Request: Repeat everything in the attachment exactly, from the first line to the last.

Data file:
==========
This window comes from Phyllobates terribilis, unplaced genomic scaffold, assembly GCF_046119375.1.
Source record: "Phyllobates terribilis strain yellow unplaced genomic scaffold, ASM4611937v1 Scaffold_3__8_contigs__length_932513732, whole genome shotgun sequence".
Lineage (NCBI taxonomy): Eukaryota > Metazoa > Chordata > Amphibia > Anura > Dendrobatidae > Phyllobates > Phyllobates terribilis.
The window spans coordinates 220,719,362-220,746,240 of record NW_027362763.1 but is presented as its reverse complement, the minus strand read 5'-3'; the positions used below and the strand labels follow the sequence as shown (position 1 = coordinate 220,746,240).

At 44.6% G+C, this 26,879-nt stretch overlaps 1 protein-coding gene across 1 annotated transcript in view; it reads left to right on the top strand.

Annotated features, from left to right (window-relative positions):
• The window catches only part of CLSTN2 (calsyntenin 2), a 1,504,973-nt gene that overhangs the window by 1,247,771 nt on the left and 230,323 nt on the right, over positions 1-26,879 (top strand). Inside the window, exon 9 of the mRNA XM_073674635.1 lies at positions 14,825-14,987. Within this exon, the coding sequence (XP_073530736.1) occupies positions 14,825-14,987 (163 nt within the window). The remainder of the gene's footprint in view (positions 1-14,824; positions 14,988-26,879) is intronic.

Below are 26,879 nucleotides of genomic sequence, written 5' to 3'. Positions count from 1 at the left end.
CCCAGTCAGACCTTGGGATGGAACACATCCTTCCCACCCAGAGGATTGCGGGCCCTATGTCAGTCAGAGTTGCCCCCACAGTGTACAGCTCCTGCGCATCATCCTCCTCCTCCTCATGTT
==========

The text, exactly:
This window comes from Phyllobates terribilis, unplaced genomic scaffold, assembly GCF_046119375.1.
Source record: "Phyllobates terribilis strain yellow unplaced genomic scaffold, ASM4611937v1 Scaffold_3__8_contigs__length_932513732, whole genome shotgun sequence".
Lineage (NCBI taxonomy): Eukaryota > Metazoa > Chordata > Amphibia > Anura > Dendrobatidae > Phyllobates > Phyllobates terribilis.
The window spans coordinates 220,719,362-220,746,240 of record NW_027362763.1 but is presented as its reverse complement, the minus strand read 5'-3'; the positions used below and the strand labels follow the sequence as shown (position 1 = coordinate 220,746,240).

At 44.6% G+C, this 26,879-nt stretch overlaps 1 protein-coding gene across 1 annotated transcript in view; it reads left to right on the top strand.

Annotated features, from left to right (window-relative positions):
• The window catches only part of CLSTN2 (calsyntenin 2), a 1,504,973-nt gene that overhangs the window by 1,247,771 nt on the left and 230,323 nt on the right, over positions 1-26,879 (top strand). Inside the window, exon 9 of the mRNA XM_073674635.1 lies at positions 14,825-14,987. Within this exon, the coding sequence (XP_073530736.1) occupies positions 14,825-14,987 (163 nt within the window). The remainder of the gene's footprint in view (positions 1-14,824; positions 14,988-26,879) is intronic.

Below are 26,879 nucleotides of genomic sequence, written 5' to 3'. Positions count from 1 at the left end.
CCCAGTCAGACCTTGGGATGGAACACATCCTTCCCACCCAGAGGATTGCGGGCCCTATGTCAGTCAGAGTTGCCCCCACAGTGTACAGCTCCTGCGCATCATCCTCCTCCTCCTCATGTT